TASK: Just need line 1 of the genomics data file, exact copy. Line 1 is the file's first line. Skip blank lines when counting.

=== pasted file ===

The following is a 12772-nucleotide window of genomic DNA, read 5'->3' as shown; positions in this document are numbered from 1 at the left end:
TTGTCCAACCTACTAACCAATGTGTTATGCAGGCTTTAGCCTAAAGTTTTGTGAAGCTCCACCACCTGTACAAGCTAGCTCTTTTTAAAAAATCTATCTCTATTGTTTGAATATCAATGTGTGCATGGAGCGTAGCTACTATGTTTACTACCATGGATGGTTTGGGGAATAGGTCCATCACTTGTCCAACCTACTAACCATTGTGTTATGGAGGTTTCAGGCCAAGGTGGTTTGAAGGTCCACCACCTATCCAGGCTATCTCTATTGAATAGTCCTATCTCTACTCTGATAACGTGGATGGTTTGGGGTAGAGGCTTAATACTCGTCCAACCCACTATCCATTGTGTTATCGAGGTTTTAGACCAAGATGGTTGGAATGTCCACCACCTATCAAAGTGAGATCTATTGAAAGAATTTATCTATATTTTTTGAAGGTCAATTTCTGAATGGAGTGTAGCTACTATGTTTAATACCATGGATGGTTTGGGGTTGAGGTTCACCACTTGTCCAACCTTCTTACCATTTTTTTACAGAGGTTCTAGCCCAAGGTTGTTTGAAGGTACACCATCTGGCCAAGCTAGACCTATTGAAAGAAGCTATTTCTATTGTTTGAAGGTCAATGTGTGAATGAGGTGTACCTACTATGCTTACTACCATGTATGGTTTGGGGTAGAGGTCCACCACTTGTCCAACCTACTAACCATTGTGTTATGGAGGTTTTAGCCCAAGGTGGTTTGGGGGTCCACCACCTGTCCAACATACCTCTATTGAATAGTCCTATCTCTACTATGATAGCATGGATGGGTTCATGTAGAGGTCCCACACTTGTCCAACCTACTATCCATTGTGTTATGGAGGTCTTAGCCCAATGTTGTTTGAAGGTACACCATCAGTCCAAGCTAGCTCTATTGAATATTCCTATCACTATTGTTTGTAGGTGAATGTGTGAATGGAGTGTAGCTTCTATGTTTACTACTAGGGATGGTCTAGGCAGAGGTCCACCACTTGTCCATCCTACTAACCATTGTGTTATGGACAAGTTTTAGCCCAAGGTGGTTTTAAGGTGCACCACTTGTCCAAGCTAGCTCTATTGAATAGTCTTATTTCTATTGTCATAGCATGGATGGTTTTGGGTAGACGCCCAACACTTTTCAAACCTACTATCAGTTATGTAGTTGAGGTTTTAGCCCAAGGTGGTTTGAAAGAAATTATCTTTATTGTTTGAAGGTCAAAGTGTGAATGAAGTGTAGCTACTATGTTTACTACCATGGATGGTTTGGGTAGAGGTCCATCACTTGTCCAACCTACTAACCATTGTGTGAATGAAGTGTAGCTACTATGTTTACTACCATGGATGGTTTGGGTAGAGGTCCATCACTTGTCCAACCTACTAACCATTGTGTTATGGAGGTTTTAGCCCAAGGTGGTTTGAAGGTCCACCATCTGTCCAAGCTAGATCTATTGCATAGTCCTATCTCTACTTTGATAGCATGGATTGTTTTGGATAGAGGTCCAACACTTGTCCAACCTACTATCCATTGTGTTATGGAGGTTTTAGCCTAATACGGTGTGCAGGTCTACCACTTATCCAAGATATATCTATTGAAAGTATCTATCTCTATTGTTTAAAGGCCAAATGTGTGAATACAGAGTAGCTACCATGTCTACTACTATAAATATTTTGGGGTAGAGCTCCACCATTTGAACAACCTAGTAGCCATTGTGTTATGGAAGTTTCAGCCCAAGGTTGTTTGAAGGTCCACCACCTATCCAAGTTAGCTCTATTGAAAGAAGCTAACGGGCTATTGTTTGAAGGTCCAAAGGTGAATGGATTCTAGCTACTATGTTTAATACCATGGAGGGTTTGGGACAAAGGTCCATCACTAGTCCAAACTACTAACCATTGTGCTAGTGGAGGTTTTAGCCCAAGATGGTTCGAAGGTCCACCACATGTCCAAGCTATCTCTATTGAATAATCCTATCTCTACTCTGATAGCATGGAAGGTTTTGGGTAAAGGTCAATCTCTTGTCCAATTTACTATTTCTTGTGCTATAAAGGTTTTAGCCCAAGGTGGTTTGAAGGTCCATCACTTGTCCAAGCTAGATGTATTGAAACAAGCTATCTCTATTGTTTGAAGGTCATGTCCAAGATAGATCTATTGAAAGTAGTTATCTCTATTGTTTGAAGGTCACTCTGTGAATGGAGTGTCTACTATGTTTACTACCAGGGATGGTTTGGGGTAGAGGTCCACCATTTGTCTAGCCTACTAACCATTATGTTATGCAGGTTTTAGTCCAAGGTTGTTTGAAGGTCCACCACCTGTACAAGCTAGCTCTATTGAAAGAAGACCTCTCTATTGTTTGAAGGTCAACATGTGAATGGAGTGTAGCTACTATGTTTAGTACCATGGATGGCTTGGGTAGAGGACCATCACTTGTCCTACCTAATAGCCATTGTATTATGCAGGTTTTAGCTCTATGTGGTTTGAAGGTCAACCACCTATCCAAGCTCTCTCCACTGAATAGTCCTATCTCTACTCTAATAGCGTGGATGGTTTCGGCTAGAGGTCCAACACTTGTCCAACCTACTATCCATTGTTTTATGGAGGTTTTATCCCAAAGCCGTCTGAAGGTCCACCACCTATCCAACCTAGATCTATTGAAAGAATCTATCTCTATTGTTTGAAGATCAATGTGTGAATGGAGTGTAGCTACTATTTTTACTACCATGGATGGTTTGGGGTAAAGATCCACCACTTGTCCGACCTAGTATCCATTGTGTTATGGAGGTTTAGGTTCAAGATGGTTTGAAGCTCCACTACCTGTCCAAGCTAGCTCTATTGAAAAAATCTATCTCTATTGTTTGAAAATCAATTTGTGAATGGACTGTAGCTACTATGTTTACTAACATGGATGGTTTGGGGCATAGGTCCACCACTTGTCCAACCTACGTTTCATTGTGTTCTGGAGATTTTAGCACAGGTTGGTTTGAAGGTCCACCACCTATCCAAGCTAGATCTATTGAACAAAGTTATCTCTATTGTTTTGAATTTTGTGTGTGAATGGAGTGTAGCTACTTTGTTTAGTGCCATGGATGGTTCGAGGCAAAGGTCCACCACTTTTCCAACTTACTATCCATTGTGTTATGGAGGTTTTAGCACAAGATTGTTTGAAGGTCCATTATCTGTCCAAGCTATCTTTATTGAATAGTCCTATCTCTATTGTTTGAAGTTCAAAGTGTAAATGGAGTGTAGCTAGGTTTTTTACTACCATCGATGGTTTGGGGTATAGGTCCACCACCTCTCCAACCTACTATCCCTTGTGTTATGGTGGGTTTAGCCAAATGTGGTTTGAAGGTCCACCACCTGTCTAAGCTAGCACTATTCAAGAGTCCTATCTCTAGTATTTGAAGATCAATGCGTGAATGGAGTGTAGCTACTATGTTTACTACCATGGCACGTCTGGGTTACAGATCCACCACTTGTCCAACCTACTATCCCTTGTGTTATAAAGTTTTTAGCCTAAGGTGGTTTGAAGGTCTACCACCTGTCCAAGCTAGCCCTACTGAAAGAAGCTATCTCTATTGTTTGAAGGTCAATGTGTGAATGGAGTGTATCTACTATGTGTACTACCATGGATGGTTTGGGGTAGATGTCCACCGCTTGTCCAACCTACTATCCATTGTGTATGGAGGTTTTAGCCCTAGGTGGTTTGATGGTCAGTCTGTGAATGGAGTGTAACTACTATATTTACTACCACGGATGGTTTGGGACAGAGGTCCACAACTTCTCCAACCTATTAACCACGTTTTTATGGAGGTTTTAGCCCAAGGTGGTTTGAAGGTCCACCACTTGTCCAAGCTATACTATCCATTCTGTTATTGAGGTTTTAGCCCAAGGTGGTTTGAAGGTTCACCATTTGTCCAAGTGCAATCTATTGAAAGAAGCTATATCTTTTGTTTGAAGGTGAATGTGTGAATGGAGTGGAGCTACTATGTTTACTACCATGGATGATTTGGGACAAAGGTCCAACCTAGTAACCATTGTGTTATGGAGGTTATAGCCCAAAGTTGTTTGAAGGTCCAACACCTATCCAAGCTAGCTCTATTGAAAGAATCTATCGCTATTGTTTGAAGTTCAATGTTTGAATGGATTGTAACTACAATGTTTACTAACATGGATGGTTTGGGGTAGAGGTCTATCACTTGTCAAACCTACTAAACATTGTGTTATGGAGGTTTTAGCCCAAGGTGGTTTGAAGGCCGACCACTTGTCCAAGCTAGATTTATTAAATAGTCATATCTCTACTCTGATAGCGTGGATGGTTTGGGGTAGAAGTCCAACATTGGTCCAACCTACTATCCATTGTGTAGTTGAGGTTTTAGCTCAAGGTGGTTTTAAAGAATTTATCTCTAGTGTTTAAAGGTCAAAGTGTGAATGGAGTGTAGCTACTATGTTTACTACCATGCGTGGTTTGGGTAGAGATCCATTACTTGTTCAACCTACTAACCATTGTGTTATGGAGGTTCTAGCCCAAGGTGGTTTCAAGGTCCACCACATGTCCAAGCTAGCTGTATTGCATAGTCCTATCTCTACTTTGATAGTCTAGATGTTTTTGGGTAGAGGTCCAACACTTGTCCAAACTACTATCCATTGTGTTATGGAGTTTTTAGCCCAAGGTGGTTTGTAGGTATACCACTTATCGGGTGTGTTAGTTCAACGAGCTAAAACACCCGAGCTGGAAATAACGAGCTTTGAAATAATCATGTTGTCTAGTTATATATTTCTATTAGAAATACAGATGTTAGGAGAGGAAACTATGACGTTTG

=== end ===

The following is a 12772-nucleotide window of genomic DNA, read 5'->3' as shown; positions in this document are numbered from 1 at the left end: